• At ~16.00 UTC 28 June 2015 a report of suspicious network activity from a buildbot host was reported to the Apache security team.
  • Further information was requested and at ~18.00 UTC 28 June 2015 the Apache Infrastructure team received a copy of network logs that showed a number of suspicious IRC connections originating from aegis.apache.org
  • These IRC connections were traced to a non-privileged user account on aegis.apache.org  running an open IRC proxy
  • At ~20.00 UTC 28 June 2015 the user account concerned was locked for all ASF services and the proxy process terminated.
  • At ~10.00 UTC 29 June 2015, after further discussion within the infrastructure team, aegis.apache.org was taken off-line as a precaution.

It remains unclear whether the open IRC proxy was installed by the user that owned the account or whether their account was compromised and the IRC proxy was installed by an unauthorized user.

It is worth stressing that no further information came to light between 20.00 UTC 28 June 2015 and 10.00 UTC 29 June 2015 that triggered the decision to take the host off-line. The host was taken off-line purely as a precaution while we reviewed the available information. That process is ongoing. So far we have found no evidence to even suggest anything more than a user account being used to run an IRC proxy and plenty of evidence that suggests that this was the only activity this account was used for.


There is no risk to released source or binaries for any ASF project. There are multiple reasons for this:

  • buildbot is a CI system used to build snapshots, not releases
  • no builds are performed on aegis.apache.org

Buildbot is used to build some project web sites and / or project documentation. The risk of compromise here is viewed as very low for the following reasons:

  • the builds do not take place on aegis.apache.org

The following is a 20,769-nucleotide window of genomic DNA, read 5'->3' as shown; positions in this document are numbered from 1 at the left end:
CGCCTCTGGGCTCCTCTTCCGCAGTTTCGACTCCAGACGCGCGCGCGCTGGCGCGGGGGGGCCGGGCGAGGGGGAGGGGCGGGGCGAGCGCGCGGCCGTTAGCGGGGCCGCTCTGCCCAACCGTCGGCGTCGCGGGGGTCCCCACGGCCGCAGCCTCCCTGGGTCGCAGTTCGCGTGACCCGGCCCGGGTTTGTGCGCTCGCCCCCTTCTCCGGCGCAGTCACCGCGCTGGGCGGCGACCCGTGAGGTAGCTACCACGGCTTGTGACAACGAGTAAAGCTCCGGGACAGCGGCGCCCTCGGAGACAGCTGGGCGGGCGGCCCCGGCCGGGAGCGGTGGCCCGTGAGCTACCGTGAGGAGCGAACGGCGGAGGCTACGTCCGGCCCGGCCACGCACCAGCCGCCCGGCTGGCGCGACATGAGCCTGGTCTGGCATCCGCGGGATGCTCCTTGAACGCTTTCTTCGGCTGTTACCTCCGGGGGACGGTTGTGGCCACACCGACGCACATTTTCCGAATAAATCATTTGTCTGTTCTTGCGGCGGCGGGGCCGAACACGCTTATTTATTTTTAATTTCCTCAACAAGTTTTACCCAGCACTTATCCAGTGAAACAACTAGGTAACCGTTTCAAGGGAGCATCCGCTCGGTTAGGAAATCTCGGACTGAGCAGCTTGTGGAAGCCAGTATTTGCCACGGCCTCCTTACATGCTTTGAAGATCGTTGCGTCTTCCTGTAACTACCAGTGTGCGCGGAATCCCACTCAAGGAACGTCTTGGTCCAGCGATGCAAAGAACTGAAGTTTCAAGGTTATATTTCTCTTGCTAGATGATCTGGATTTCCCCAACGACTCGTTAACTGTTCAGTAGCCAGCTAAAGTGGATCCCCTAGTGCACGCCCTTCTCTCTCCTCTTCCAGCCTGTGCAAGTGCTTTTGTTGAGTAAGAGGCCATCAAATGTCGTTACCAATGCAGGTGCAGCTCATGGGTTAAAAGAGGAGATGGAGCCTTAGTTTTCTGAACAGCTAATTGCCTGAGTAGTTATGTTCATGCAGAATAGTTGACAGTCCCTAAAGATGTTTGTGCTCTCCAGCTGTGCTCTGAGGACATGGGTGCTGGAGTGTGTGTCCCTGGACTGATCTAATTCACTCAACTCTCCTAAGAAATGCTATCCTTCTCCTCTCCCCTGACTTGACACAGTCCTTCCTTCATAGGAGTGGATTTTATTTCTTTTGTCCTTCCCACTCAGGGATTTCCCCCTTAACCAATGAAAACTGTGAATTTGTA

• diffs of every change are sent to the relevant project team's mailing list for review and an unexpected / malicious change would be spotted

Project impact:

The following services are currently off-line and will remain so until the buildbot master is restored

  • All buildbot builds
  • Projects that use the CMS will be unable to update their web sites (the CMS uses buildbot to build web site updates)
  • the ci.apache.org  website

Work in progress:

Analyzing aegis.apache.org  is going to take time and, while we view the chances of a wider compromise of this host as very, very small, we are not willing to bring the host back on line at this point. This host was due for replacement so the decision has been taken to pull this work forward and rebuild the buildbot master on a new host now. We have taken this decision not because we believe aegis.apache.org  to be compromised, but because it is possible to complete this work far more quickly than it is possible to confirm our view that aegis.apche.org is not compromised.  We currently estimate that the rebuild of the new buildbot master host will be completed by 1 July 2015.

We continue to analyze the information we have obtained from aegis.apache.org  and from other sources and will update this blog post as more information becomes available.


Questions, concerns, comments etc. should be directed to infrastructure@apache.org

Wednesday June 10, 2015

Confluence Wiki service to be restarted

Hi All,

There will be a planned reboot of Confluence on Friday 12th June at 18:00 UTC+1

This is a blog post notice as recommended in our Core Services planned downtime SLA.

The Confluence wiki service configuration is stored in our Puppet configuration.

We have made some modifications to the Puppet Manifest affecting the Module that
Confluence uses (cwiki_asf). Some code is being moved out from the module and
into a host specific YAML file. This will make it easier for future hosts to re-use the
module (such as an upgrade host currently awaiting these changes.)
A twitter notification will be posted 1 hour before.
A planned maintenance notice will be posted on status.apache.org.